Guys who are barely 21 and seven-feet tall shouldn’t be able to handle or move in the open floor the way JJJ does. They also shouldn’t be able to shoot on the move like him. Jackson’s great off screens or handoffs, and this ability really opens up the playbook.
While Morant is the engine that makes their offense go, Jackson is the Grizzlies’ most valuable defender. He blocks shots and guards multiple positions, and late-game switching with him at the big spot helps stifle the point of attack for their opponents.
Quietly, Dillon Brooks could be the third-best player on a playoff team.
Well, it’s quiet to the masses at least. Brooks has quickly earned a boisterous reputation among his peers for his pesky defense and frequent fouling. He is uber-aggressive on that end and is constantly in foul trouble. He leans in to create contact on offense, too.
He’s just a heat-seeking missile and seemingly never tires of that role.
Offensively, Brooks loves to create space for a two-foot step-back in the mid-range. He’s a skilled player who can handle, catch-and-shoot and make decisions on the move. He’s best off dribble handoffs at full speed.
When he’s going to his right, he’s going to drive. When he comes off a handoff to his left, he’s more comfortable pulling up with a jumper.
Watch for Brooks’ fake back screens for Morant (or other handlers) in semi-transition.
Morant and Brooks will set up like they’re doing a back screen, but it’s really just a designed action to get the defense sucked onto Morant while springing Brooks open for a 3-pointer:
Watch out for him when he takes the ball out in sideline inbound situations, too.
An isolation is coming for him off Philly sets and, with his brazen personality, Brooks has proven he’s not afraid to go at anybody. A little shot of irrational confidence never hurt anyone.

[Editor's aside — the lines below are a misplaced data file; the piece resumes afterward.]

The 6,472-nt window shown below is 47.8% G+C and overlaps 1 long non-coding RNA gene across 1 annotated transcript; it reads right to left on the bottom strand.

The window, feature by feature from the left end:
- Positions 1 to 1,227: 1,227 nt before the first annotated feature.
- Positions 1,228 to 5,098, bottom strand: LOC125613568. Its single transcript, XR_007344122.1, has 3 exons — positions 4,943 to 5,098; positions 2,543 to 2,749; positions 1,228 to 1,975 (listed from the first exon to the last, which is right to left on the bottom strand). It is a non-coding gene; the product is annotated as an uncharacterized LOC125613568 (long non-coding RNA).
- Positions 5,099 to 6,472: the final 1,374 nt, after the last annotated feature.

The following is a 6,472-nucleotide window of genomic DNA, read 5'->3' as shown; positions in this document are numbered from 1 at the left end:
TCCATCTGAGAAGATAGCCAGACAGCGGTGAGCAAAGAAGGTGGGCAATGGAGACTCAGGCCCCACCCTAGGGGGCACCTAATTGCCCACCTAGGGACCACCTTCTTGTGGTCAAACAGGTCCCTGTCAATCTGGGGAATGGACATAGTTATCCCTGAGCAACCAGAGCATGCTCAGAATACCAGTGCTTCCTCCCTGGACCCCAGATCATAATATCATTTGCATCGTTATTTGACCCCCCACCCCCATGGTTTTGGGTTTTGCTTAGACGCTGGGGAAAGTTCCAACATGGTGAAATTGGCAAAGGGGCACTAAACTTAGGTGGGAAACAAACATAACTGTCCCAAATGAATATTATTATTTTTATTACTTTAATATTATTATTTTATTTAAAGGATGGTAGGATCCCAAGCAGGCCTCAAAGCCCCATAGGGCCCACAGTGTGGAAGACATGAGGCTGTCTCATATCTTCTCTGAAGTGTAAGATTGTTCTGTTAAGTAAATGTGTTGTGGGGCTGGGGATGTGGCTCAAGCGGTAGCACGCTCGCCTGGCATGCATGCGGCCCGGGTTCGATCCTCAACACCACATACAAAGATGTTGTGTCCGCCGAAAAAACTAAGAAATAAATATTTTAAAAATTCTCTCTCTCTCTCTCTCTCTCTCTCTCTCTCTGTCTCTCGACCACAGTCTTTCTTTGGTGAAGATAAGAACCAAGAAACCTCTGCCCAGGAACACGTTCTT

One of the most underrated players across the league, Valanciunas is a battering ram of a screener. He’s a sneaky good scorer and has improved his shooting greatly, to the point where he has to be somewhat respected when spacing their offense.
Everything about Jonas is sneaky, actually.
He’s not a high-volume scorer, but he impacts the game by dominating the boards. It’s not something that is noticeable while watching, but you’ll look up and he’ll almost always have a double-double.
Valanciunas is vulnerable through attacking in PNR with a guard that can shoot, however.
He’ll stand back and isn’t as mobile to get to the perimeter. That’s an area he must improve if he’s to stay on the floor at crunch time rather than seeing the Grizzlies go smaller with Jackson at the 5.
You’ll hear all the labels about Anderson: Slow-motion. A 1970s throwback. YMCA game. No matter, this cat is an integral part of the Grizz group, thanks to his strong on-ball defense, versatility on offense and shot-making ability.
That shot-making is, of course, dependent on him getting a shot off despite his insanely slow release:
— Mike Prada. I have spoken (@MikePradaSBN) March 3, 2020
Coach Jenkins will plug and play him in small-ball lineups. Anderson is strong enough to guard the 4, and when Jackson is the 5, Jenkins can keep him in the corners and blocks or have him run the offense as the trailer at the tops and elbows.
As Cleaning the Glass metrics denote, the Grizzlies are only giving up 96.9 points per 100 possessions when Anderson plays the 4—an ungodly low number. He needs to be on the floor late in games.
Brandon Clarke and Gorgui Dieng
Different plug-and-play bigs, Clarke shoots well but is more of a finisher and athlete while Dieng is purely a pick-and-popper or spacer to the corners.
Dieng is also purely a 5, whereas Clarke can survive as the 4.
Watch Memphis experimenting with their supersized lineups, however. Since acquiring Dieng in February, the Grizzlies have played 80 possessions that feature Dieng, Clarke and Jaren Jackson, who serves as the 3. Those lineups are an impressive +8.7 points over 100 possessions. A small sample, sure, but too unique of a combination to ignore.
De’Anthony Melton and Tyus Jones
Melton is more of a slasher, and Jones more of a facilitator in the pick-and-roll. Jones picks second units apart through ball screens and elevates the play of those around him.